Slang words and dialects are what differentiate regions and countries that use the same language. The English language is widely used throughout the world and is the official language of more than 50 countries. Every country and region that uses the English language sounds at least slightly different.

 

As for English in Australia, it is unique and varies throughout the country. It seems to have more similarities with English in the UK than English in the United States. Moreover, Australians love to abbreviate words.

 

I’ve been in Australia for about 2 months now and still get confused by certain words and phrases. So, here’s a list of the top ten words and phrases used Australia that I hear in conversation almost daily.

 

  1. Uni – “Are you a uni student?” Uni is short for university. Don’t get caught using the word college, because that is the word Australians use when talking about high school.
  2. I Reckon – “It’s been about 30 minutes, I reckon.” I reckon is used in place of the phrase I think. I actually haven’t heard anyone use the phrase I think.
  3. Heaps – “Thanks heaps!” Heaps means a lot.
  4. Rubbish – “Those food scraps are rubbish.” Rubbish is another way of saying trash. Trash and garbage are used from time to time, but rubbish is more common. All trash bins are labeled with the word rubbish.
  5. Biscuit – “Oreos are my favorite biscuit.” As you can guess, biscuit means cookie. Oh and Oreos used to be my favorite biscuit, until I came across Tim Tams here in Aussie.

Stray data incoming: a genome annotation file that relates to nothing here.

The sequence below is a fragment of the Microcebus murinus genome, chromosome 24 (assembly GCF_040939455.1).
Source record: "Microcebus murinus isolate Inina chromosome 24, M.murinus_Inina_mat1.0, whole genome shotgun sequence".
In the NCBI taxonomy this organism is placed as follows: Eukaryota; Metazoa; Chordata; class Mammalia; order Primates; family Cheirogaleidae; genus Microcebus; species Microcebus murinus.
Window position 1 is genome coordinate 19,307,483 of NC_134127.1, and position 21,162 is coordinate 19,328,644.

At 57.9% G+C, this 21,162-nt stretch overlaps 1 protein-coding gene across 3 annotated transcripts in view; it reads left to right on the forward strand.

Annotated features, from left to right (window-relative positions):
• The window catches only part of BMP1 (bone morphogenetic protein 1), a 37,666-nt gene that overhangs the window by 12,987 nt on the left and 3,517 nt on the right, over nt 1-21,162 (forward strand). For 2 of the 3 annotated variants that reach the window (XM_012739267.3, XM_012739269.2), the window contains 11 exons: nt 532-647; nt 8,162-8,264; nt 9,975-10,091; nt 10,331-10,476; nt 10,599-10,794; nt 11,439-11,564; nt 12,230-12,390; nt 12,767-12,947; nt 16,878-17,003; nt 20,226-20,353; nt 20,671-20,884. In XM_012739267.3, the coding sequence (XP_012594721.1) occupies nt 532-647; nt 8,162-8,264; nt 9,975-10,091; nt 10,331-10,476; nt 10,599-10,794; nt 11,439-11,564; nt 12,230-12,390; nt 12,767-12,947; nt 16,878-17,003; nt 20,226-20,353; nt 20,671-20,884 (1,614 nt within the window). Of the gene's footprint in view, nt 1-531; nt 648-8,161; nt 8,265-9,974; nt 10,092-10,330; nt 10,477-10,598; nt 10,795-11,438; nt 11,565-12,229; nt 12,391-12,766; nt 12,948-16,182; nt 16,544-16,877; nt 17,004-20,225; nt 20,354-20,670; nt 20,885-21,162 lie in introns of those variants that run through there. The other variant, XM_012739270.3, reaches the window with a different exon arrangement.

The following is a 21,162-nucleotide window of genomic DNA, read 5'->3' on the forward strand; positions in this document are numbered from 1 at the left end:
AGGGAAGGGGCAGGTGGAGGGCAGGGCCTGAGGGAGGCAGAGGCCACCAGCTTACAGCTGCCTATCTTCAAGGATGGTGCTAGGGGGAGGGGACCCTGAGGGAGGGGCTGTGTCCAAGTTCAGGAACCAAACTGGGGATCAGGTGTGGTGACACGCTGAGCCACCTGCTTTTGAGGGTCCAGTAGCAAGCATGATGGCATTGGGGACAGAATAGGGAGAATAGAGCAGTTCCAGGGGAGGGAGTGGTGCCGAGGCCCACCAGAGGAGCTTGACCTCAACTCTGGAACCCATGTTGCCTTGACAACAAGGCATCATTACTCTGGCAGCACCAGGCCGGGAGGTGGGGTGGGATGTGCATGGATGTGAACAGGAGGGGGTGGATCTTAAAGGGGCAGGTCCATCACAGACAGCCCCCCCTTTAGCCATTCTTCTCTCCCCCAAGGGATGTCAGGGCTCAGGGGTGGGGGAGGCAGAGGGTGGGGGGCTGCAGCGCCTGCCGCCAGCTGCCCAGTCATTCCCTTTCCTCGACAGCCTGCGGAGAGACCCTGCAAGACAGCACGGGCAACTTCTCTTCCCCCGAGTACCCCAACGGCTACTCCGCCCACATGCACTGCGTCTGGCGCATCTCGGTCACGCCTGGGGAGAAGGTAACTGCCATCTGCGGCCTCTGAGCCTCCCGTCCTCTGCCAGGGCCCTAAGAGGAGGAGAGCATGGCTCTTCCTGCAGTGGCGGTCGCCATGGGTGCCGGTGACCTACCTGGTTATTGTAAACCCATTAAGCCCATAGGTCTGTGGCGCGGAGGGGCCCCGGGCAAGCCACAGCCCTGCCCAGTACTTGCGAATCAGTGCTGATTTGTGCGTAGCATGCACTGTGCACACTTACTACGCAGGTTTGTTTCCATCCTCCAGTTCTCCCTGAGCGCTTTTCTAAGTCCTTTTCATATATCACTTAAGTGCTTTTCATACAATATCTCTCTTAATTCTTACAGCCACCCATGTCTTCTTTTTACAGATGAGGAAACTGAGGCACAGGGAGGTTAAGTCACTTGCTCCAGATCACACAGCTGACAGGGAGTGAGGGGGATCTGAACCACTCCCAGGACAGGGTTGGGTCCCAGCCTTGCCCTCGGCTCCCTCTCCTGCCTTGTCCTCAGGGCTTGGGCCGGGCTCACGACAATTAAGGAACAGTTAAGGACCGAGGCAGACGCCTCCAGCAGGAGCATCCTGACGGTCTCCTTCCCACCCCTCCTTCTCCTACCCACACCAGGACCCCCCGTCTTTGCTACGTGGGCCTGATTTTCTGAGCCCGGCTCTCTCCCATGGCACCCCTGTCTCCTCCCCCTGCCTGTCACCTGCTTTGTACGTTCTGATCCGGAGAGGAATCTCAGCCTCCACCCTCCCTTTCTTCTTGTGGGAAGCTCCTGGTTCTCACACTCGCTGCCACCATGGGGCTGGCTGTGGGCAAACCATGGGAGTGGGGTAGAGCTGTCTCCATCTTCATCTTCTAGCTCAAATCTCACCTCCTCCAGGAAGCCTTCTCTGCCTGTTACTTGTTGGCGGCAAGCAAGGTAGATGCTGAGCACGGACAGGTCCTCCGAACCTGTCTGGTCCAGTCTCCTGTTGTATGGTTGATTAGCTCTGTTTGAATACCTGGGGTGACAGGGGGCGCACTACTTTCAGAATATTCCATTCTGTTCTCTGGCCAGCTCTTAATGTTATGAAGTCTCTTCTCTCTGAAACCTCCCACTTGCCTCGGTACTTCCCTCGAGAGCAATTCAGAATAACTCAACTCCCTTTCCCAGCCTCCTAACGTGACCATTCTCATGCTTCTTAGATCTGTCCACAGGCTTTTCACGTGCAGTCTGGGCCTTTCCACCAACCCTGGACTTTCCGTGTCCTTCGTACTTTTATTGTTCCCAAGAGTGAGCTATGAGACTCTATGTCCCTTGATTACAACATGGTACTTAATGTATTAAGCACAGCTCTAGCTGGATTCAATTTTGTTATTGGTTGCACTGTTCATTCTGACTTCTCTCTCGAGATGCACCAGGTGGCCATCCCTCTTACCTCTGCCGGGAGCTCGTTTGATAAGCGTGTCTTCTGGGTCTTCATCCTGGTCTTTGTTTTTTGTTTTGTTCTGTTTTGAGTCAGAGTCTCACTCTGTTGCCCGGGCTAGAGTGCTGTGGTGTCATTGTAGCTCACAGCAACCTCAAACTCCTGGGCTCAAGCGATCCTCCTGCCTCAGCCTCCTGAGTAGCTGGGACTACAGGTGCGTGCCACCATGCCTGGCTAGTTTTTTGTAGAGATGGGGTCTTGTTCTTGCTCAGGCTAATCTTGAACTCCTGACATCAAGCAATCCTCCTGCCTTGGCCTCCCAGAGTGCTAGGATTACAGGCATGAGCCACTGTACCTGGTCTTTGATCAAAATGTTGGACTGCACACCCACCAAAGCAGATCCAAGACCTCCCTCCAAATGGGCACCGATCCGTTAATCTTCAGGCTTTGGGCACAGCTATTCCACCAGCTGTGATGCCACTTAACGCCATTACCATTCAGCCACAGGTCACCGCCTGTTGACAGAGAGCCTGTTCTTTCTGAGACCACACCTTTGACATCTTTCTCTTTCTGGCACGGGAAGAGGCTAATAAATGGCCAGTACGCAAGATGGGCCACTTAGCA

6. Aussie/Oz – “Have you spent much time in Aussie?” Australia is more commonly known as Aussie or Oz to the locals. Here in the state of Tasmania, locals say Tassie instead of Tasmania. Note: the “s” sounds like a “z”, hence why Oz is common.
  7. G’day – “G’day, mate!” G’day is used as a greeting in place of other words, like Hey! Howdy! Hello!
  8. Macca’s – “Let’s get a Big Mac from Maccas.” McDonald’s? Mickey D’s? Nope. They call it Macca’s here.
  9. Jumper – “It’s going to be cold today, don’t forget your jumper.” Jumper is used in place of the word sweatshirt or sweater. More recently, I’ve actually heard the word jumper used to describe a person’s jacket, as well.
  10. Arvo – “Let’s meet up at uni on Monday arvo.” Arvo is commonly used in place of the word afternoon. I had no idea what this word meant the first time someone said this to me.

 

There are heaps more words and phrases that I’ve come across in Aussie and there are even more that I haven’t encountered. Thus, I will continue to thumb through my Australian Slang book for the remainder of my time here.